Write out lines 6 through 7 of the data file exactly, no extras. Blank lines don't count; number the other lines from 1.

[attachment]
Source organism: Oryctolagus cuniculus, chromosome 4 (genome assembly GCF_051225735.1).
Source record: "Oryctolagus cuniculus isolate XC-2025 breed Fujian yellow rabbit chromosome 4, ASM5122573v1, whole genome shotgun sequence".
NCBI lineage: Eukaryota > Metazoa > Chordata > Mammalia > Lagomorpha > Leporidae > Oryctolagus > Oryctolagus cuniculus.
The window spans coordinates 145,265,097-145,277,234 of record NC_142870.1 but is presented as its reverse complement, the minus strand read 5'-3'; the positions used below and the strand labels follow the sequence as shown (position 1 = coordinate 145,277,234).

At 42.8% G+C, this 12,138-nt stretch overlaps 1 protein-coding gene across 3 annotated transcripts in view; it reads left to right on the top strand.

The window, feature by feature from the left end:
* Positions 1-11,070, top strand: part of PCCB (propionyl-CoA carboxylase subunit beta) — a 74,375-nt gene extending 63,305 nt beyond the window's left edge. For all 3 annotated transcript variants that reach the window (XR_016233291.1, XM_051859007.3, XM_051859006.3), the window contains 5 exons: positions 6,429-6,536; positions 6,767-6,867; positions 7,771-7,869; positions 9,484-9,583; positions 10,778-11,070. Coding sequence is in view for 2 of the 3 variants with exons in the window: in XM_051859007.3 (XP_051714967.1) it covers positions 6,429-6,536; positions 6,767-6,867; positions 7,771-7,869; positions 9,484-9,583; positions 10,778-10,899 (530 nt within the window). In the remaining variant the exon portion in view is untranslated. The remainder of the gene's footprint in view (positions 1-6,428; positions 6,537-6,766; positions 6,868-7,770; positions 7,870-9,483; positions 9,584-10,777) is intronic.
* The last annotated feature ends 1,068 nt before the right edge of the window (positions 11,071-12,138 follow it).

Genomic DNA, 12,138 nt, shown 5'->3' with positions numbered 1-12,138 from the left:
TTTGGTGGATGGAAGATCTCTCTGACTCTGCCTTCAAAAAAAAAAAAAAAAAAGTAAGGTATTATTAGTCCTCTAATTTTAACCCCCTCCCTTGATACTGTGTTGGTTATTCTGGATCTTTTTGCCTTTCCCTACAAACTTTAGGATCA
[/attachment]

The window, feature by feature from the left end:
* Positions 1-11,070, top strand: part of PCCB (propionyl-CoA carboxylase subunit beta) — a 74,375-nt gene extending 63,305 nt beyond the window's left edge. For all 3 annotated transcript variants that reach the window (XR_016233291.1, XM_051859007.3, XM_051859006.3), the window contains 5 exons: positions 6,429-6,536; positions 6,767-6,867; positions 7,771-7,869; positions 9,484-9,583; positions 10,778-11,070. Coding sequence is in view for 2 of the 3 variants with exons in the window: in XM_051859007.3 (XP_051714967.1) it covers positions 6,429-6,536; positions 6,767-6,867; positions 7,771-7,869; positions 9,484-9,583; positions 10,778-10,899 (530 nt within the window). In the remaining variant the exon portion in view is untranslated. The remainder of the gene's footprint in view (positions 1-6,428; positions 6,537-6,766; positions 6,868-7,770; positions 7,870-9,483; positions 9,584-10,777) is intronic.